US Geological Survey


Date of this Version



Journal of Hydrology 290 (2004) 312–328; doi:10.1016/j.jhydrol.2003.12.016


The purpose of this study is to obtain a better understanding of groundwater contamination processes in an arid environment (precipitation of 50 mm/year) due to cultivation. Additional aims were to study the fate of N, K, and other ions along the whole hydrological system including the soil and vadose zone, and to compare groundwater in its natural state with contaminated groundwater (through the drilling of several wells).

A combination of physical, chemical, and isotopic analyses was used to describe the hydrogeological system and the recharge trends of water and salts to the aquifers. The results indicate that intensive irrigation and fertilization substantially affected the quantity and quality of groundwater recharge. Low irrigation efficiency of about 50% contributes approximately 3.5–4 million m3/year to the hydrological system, which corresponds to 0.65 m per year of recharge in the irrigated area, by far the most significant recharge mechanism.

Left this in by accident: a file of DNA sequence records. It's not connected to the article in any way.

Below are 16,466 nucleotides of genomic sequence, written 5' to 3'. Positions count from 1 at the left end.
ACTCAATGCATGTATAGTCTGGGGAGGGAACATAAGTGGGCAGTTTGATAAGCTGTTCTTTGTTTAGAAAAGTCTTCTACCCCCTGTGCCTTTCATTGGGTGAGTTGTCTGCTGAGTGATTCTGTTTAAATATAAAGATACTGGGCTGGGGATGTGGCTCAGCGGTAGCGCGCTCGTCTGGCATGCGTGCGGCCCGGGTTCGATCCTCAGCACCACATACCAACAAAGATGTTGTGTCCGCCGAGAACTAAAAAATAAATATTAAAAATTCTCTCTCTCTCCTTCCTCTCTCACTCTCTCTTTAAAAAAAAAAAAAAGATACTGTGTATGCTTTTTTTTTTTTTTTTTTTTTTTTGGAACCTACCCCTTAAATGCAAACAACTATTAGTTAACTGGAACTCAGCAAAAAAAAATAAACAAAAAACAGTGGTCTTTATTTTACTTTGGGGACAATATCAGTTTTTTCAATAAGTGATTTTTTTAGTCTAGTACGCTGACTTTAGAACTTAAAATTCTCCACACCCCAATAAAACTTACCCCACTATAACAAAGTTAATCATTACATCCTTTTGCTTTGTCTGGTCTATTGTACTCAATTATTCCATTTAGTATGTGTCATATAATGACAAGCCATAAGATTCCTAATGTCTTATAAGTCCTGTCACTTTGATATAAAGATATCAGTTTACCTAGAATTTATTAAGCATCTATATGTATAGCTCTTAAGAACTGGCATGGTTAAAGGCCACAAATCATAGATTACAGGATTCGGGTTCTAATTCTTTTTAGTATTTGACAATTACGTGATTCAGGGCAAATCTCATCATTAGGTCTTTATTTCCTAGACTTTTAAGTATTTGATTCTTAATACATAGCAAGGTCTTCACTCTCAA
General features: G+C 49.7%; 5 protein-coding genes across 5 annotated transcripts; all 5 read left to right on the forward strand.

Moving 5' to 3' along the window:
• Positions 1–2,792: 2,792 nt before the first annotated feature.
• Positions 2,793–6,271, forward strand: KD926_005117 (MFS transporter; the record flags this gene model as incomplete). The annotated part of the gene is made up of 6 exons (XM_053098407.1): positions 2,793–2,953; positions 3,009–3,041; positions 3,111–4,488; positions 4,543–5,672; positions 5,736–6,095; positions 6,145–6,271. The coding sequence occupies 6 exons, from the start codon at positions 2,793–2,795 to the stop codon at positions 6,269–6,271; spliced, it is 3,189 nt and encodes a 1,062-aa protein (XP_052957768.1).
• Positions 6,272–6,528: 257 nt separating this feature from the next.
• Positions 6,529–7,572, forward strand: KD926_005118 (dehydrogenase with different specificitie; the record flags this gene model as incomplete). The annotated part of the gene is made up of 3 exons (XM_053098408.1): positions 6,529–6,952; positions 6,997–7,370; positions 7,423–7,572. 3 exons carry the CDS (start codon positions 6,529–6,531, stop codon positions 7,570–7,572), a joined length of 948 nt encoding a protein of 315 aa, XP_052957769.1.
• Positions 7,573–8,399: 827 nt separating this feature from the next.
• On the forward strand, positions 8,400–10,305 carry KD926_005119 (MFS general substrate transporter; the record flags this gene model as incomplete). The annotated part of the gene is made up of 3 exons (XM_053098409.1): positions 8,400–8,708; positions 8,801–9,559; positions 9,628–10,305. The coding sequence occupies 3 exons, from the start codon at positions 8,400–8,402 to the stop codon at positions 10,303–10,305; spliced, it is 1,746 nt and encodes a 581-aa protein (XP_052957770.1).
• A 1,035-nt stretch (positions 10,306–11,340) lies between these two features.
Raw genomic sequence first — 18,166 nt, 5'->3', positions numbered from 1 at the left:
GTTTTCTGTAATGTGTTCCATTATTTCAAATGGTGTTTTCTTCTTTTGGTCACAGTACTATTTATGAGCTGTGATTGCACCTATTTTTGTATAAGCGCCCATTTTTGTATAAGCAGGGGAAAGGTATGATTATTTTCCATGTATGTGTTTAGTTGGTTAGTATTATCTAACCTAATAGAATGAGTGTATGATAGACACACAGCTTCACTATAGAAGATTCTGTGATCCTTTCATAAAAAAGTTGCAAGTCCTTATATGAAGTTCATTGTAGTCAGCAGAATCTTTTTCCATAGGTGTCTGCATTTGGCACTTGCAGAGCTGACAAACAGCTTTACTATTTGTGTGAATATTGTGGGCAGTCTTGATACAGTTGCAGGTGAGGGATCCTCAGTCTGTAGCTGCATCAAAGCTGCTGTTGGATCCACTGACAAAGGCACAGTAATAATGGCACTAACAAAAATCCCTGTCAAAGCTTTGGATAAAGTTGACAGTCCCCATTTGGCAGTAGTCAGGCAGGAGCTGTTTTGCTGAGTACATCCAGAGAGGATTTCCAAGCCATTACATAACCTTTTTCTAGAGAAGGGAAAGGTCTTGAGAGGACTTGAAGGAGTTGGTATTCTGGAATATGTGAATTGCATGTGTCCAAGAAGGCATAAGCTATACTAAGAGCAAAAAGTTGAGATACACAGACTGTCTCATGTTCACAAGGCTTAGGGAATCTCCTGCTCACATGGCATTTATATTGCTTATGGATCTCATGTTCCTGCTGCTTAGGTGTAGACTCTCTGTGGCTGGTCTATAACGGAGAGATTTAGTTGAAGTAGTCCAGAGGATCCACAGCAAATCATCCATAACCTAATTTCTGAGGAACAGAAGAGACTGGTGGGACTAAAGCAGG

Two main contamination processes were identified, both linked to human activity: (1) salinization due to circulation of dissolved salts in the irrigation water itself, mainly chloride, sulfate, sodium and calcium, and (2) direct input of nitrate and potassium mainly from fertilizers.

The nitrate concentrations in a local shallow groundwater lens range between 100 and 300 mg/l and in the upper sub-aquifer are over 50 mg/l. A major source of nitrate is fertilizer N in the excess irrigation water. The isotopic compositions of δ15N–NO3 (range of 4.9–14.8‰) imply also possible contributions from nearby sewage ponds and/or manure. Other evidence of contamination of the local groundwater lens includes high concentrations of K (20–120 mg/l) and total organic carbon (about 10 mg/l).